Currently Cubeia Ltd is using the methodology called Scrum, which is a part of the family of so called Agile software methodologies.
Works fine for us and many others. There are some problems though. One is that it feels curious committing on hard deadlines in the future, “product X will be delivered at date Y”. Another is the lack of a design phase, and hence this little post.
Designing component X is about finding out how X is supposed to work (perhaps you’d call this “requirements”, but I think there’s a tangible difference between “requirements” and “specification”), how X can be made to work as specified, and how we can ensure X a long lifetime, in other words that X can be reused and that X will not impair future designs.
Design is hard.
Software has become a commodity. It is everywhere. The mass of software produced worldwide is staggering. And 99% of it is bug-ridden and/or badly designed.
When people ask me why software isn’t like engineering, perhaps something in the lines of “why does software always have so many bugs, I mean, we can build bridges and machines, and they don’t have that many errors do they?”, I usually sneer back: “Well, give me enough cash and I’ll give you bug-free software.” This may sound strange considering how much software costs to develop as it is, but not if you take software complexity in mind. A bridge for example is, at least in its basic forms, is simple, static and built with material which has static and reliable properties. Software on the other hand is often complex, dynamic and is very seldom build upon reliable hardware components.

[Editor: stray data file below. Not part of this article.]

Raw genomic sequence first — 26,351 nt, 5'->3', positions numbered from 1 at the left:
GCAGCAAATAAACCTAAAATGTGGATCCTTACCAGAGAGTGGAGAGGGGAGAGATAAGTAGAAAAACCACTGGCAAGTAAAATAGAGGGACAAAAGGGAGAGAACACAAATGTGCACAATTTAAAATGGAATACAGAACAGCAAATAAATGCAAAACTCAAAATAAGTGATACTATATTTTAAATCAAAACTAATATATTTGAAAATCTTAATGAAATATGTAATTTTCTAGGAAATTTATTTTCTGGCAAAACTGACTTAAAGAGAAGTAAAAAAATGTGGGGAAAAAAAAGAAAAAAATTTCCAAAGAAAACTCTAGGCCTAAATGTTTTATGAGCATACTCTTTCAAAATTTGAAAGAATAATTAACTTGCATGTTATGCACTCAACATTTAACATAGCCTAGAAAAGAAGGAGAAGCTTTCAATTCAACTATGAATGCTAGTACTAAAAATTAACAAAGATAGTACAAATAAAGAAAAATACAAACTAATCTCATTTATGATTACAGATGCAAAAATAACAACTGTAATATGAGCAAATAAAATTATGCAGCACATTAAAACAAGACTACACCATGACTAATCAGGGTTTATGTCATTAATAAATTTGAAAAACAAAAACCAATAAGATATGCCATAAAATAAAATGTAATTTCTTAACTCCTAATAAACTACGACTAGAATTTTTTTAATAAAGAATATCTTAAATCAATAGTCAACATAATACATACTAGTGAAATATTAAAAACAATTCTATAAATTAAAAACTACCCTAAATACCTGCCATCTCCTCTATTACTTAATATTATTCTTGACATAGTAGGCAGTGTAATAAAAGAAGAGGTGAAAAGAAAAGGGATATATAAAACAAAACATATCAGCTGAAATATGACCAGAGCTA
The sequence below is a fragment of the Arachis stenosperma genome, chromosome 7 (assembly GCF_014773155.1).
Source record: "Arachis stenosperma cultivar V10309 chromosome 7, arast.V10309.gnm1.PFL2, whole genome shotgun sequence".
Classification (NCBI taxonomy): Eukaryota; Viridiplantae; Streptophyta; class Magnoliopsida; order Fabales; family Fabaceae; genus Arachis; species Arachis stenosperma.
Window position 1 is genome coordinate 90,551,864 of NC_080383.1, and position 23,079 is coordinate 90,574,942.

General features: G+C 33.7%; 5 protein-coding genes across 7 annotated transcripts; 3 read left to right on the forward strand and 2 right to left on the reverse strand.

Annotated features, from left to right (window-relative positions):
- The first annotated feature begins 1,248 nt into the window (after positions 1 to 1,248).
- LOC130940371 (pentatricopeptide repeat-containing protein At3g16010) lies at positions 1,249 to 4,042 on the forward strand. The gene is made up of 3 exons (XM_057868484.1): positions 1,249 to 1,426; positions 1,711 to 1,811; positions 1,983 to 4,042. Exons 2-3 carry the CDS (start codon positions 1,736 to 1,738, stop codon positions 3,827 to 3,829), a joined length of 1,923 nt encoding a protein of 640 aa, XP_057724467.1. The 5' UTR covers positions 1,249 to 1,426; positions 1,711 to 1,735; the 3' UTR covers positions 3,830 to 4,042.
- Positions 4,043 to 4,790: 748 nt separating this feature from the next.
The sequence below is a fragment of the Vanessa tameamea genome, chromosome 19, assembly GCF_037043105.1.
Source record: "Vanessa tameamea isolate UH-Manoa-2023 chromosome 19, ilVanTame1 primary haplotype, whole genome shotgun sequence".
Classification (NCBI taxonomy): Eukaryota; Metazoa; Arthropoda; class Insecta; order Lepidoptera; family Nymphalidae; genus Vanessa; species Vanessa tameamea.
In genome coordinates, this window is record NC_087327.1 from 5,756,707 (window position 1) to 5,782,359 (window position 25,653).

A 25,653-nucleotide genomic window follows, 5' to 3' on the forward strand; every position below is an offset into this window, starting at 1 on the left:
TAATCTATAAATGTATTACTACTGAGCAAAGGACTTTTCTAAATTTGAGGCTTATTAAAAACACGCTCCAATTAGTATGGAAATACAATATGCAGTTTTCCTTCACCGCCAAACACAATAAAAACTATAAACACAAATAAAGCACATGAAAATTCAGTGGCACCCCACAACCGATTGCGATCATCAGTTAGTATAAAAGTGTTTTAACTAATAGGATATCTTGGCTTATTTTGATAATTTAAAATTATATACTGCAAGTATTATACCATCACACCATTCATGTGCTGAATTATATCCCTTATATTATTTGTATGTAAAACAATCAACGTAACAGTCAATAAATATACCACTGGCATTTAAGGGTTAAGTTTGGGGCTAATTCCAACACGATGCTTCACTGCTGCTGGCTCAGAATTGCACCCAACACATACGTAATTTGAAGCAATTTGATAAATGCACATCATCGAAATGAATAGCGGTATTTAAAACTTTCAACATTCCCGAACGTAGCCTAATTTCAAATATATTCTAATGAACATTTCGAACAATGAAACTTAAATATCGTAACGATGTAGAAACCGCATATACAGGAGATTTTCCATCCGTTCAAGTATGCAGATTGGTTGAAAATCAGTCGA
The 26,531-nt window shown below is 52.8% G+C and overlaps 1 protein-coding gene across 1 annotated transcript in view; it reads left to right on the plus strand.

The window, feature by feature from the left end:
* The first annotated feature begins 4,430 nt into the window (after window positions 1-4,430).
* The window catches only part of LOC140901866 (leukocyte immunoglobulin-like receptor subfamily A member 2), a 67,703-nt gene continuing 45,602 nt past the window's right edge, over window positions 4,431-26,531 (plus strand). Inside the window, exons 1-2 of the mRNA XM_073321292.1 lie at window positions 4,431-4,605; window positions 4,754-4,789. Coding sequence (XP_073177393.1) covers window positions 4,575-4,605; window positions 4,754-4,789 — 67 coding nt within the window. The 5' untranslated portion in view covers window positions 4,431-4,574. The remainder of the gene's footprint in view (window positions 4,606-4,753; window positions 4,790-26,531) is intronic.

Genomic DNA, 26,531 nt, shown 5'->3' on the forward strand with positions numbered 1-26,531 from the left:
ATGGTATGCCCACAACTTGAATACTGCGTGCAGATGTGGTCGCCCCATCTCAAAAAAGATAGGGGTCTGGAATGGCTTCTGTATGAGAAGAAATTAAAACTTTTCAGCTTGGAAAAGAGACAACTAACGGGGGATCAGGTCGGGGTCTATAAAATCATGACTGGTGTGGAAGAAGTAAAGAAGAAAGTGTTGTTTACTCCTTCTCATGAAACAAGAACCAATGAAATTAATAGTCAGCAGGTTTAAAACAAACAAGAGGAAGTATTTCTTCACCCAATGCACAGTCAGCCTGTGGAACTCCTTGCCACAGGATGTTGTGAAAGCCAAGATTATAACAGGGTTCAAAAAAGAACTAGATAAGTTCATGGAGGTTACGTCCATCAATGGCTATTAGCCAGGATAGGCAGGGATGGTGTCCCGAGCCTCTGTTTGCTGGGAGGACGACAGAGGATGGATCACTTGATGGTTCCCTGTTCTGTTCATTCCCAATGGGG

Scrum works because it provides a pragmatic way forward in a rapidly shifting and changing problem domain. On the other hand, more traditional “engineering” does exist in software development. And no, I’m not primarily talking about waterfall methodologies, but something like this: How do they write software at NASA? It should be pointed out quickly though, that, say, an ordinary web developer, has no control over that hardware, whereas NASA probably knows on beforehand exactly what hardware the software is going to run on, so you can perhaps remove one tier: complex, dynamic but build on reliable components.
Seems to work well for them. I’d love to try it one day, if nothing else because I hate, with all my body and soul, to write bugs; to the point of physical nausea at times. But I doubt we’ll see any major revolution in the software industry yet for a while.
Design will remain hard.